Zealand, notably from Hawke’s Bay, many growers and winemakers in Martinborough and Marlborough (and some even in parts of Auckland) have pulled out these varieties after failing to ripen them regularly.
At the very least, however, each of the new regions and localities of New Zealand is different, so that distinctive and interesting wines can be grown there. Overwhelming empirical evidence now exists, for instance, that wine made from Sauvignon Blanc grown in Marlborough achieves distinctive, zesty flavours. Its appeal on international markets saw Sauvignon Blanc provide almost half of the value of all New Zealand’s export wines in 2000 and grow to three quarters by 2010. When wine writers and publicity blurbs from California, or South Africa, or even better, Australia, have begun describing their own Sauvignons as ‘New Zealand’ in style, a reputation has been made.
Map Of New Zealand Regions Photo Gallery
Some of the special characteristics of these and other wines derive from the soil where the grapes are grown. As with climates, the regional sequence of soils that the New Zealand vineyard has progressively occupied is revealing. But it is unwise to consider soils as if they were separate from the enveloping atmospheric environment when analysing these interactions. The vine harnesses its total environment to realise distinctive flavours and qualities in its ripe fruit.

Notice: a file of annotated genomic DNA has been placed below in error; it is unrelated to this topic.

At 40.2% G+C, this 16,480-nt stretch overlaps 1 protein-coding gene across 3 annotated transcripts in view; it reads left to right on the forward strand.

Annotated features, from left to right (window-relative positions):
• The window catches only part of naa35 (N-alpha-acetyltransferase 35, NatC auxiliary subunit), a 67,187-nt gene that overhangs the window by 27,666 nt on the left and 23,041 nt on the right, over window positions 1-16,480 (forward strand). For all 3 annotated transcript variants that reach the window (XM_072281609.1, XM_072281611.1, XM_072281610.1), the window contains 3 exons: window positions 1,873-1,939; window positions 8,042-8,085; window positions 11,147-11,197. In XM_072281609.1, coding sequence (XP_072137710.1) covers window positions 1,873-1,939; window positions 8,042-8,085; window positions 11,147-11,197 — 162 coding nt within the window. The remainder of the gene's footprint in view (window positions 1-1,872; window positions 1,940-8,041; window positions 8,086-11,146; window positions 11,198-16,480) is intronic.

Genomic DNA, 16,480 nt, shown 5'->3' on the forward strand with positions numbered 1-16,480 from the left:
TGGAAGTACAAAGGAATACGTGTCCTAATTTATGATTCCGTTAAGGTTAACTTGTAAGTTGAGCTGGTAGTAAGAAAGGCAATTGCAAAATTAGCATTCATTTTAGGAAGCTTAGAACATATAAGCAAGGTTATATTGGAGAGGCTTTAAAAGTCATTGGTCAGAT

Above all, this revolution in New Zealand winegrowing is one of people and their enterprises: the Dalmatians with their knowledge of wine but experience from a
The harvest at Villa Maria, Hawke’s Bay. Hawke’s Bay Wine quite different natural environment; the Anglo-Celts and their beer; the Scottish Presbyterians and their fear of the grape; the young New Zealand winemakers with their overseas experience and advanced technical knowledge and education. A nascent family tradition of winemaking and viticulture has been established as the second and third generation of Croatian, Lebanese and other New Zealand families remain in the industry alongside new investors and entrepreneurs who bring their own capital and experience from other places.
The story of New Zealand wine cannot be understood without tracing the evolution of representative enterprises in each region and their relationships with the places where they operate. Each of the enterprises has its own geography because the growing of grapes, their transformation into wine, and its bottling, packaging and distribution are often dispersed. This is most obviously the case for the large corporate firms such as Pernod Ricard (the former Montana and Corbans), Nobilo (now owned by Constellation Brands) and Villa Maria that are multi-regional in all of their operations. But it also applies to many of the smallest family firms, often located in one region, many of whom distribute to national and international markets for their survival and prosperity.
From the beginning, two main forms of enterprise – family operations and larger, often corporate, firms – have existed side by side in New Zealand’s winegrowing.